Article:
A study shows that more children are dying from fentanyl. Florida offers a set of tools to help parents

Recent analysis of federal data from a nonprofit organization reveals that fentanyl-related deaths are rising at a worrying rate among young Americans, including infants.

The study found that children under the age of 14 are dying from fentanyl poisoning at a faster rate than any other age group, more than tripling between 2019 and 2021.

The study, by the nonprofit group Families Against Fentanyl, analyzed data from the Centers for Disease Control and Prevention on the synthetic opioid from 2019 to 2021, the last year the statistics were available.

During that period, fentanyl deaths among infants rose twice as fast as the count for people of all ages. During the first year of life, deaths from fentanyl quadrupled, more than tripled between ages 1 to 4, and nearly quadrupled between ages 5 to 14.

The study showed that fentanyl continues to be the leading cause of death among people aged 18 to 45. Also, nearly all fentanyl deaths in the US are “unintentional poisonings.”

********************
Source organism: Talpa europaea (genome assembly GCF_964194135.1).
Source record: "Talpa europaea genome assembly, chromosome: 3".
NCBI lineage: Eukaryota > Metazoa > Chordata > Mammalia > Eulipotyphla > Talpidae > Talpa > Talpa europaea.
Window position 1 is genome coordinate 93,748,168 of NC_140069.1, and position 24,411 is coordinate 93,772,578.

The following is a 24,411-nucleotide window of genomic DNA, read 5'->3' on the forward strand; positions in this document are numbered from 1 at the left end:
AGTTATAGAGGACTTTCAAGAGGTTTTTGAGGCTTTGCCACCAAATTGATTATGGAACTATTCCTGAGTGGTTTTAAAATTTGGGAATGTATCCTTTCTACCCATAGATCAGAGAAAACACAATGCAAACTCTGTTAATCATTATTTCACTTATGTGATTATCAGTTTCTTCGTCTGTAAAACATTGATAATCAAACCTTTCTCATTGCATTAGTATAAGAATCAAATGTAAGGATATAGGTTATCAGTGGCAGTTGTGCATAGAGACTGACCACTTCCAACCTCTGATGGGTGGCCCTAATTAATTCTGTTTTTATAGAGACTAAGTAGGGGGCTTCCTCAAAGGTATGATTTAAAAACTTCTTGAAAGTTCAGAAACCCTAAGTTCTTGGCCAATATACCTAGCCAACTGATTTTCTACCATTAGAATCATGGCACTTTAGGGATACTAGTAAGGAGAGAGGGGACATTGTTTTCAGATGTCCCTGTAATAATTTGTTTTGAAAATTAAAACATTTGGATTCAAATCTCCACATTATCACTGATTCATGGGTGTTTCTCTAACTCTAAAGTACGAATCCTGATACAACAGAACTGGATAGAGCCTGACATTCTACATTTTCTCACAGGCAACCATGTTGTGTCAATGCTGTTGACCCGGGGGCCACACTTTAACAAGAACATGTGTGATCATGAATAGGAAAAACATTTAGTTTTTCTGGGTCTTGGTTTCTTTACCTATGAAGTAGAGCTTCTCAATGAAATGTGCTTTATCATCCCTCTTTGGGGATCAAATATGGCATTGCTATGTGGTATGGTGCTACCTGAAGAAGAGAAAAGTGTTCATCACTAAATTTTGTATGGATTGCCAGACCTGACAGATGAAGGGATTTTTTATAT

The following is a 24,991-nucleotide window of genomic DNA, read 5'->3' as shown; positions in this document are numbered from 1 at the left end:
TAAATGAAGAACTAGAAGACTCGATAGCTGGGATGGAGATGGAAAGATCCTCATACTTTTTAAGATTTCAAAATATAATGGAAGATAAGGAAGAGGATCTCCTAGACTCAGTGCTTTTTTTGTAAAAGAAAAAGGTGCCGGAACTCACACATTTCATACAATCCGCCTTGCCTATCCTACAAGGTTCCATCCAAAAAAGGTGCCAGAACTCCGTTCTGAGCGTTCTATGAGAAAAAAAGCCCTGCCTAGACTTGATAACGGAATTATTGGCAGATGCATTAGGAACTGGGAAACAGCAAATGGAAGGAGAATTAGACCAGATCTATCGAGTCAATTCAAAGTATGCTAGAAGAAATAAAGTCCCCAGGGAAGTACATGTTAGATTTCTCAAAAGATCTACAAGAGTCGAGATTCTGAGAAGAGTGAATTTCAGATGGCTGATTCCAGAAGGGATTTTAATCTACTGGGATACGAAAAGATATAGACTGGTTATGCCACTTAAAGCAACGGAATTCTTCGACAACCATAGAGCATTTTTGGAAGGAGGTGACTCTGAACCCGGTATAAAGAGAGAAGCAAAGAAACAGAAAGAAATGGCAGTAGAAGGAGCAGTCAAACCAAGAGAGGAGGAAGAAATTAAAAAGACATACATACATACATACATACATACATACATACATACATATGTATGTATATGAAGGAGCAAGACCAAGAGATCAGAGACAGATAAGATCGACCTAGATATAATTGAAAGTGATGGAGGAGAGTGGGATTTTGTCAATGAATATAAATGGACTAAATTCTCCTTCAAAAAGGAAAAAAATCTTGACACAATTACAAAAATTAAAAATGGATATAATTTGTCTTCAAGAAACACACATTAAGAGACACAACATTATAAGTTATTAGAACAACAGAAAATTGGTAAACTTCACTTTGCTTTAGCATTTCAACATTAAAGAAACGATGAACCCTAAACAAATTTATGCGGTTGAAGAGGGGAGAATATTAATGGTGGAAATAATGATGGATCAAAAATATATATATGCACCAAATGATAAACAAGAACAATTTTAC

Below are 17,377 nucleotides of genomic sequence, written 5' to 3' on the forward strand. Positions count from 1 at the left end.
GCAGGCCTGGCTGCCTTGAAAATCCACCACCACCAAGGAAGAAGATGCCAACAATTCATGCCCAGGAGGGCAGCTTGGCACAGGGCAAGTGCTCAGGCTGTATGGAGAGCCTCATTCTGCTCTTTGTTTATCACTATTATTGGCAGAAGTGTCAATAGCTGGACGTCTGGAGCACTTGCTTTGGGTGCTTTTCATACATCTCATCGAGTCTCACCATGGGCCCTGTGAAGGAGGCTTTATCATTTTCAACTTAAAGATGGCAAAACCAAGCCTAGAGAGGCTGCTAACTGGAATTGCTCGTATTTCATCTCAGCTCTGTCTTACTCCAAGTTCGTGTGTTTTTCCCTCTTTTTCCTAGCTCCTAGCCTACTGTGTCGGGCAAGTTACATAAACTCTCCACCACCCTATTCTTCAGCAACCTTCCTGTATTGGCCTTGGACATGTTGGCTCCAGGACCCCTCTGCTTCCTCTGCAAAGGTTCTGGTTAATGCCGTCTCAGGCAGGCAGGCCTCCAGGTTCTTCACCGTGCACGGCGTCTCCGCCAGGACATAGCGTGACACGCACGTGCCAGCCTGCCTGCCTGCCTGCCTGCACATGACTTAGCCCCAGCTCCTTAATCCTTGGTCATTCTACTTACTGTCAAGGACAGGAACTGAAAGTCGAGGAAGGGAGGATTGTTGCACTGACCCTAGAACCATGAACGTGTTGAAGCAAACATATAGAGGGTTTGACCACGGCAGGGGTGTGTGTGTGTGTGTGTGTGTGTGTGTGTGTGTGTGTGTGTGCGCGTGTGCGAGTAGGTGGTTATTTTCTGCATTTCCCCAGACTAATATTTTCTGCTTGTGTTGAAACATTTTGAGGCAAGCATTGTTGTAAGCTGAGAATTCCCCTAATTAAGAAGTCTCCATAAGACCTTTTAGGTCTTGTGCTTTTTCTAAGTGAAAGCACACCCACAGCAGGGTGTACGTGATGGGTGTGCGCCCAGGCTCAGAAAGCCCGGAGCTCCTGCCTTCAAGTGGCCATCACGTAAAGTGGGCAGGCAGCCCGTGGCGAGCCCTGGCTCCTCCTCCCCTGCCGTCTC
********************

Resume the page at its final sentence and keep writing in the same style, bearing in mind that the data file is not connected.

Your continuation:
In 2000, more than one in four deaths were suicides, but by 2021 that was down to less than 1 percent.

With these alarming statistics, Florida Attorney General Moody is warning parents about synthetic opioids and sharing a toolkit with information on how they can talk to children about the dangers.

“This is disturbing news,” he said in a prepared statement. “As the mother of a school-age child, I want to make sure that all families engage in an open dialogue about the dangers posed by the massive amounts of illicit drugs flooding our country.

“We have known for some time about the skyrocketing deaths from fentanyl among young adults, and we suspected that it was having an increasing impact on young children, but this report confirms the urgent public safety risks that all parents face. they now face when they try to protect their children from this deadly synthetic poison that floods our country from Mexico.”

Moody added that there are news reports of at least two high school students in the Northeast having complications from using vapes that are possibly laced with fentanyl.

Moody also shared a Fast Facts on Fentanyl Tookit (in Spanish) that provides information on how to protect children from drug dealers on social media and warns that substances obtained from them may contain fentanyl. The toolkit also provides examples of emojis used as codes in online conversations about illicit drug transactions.

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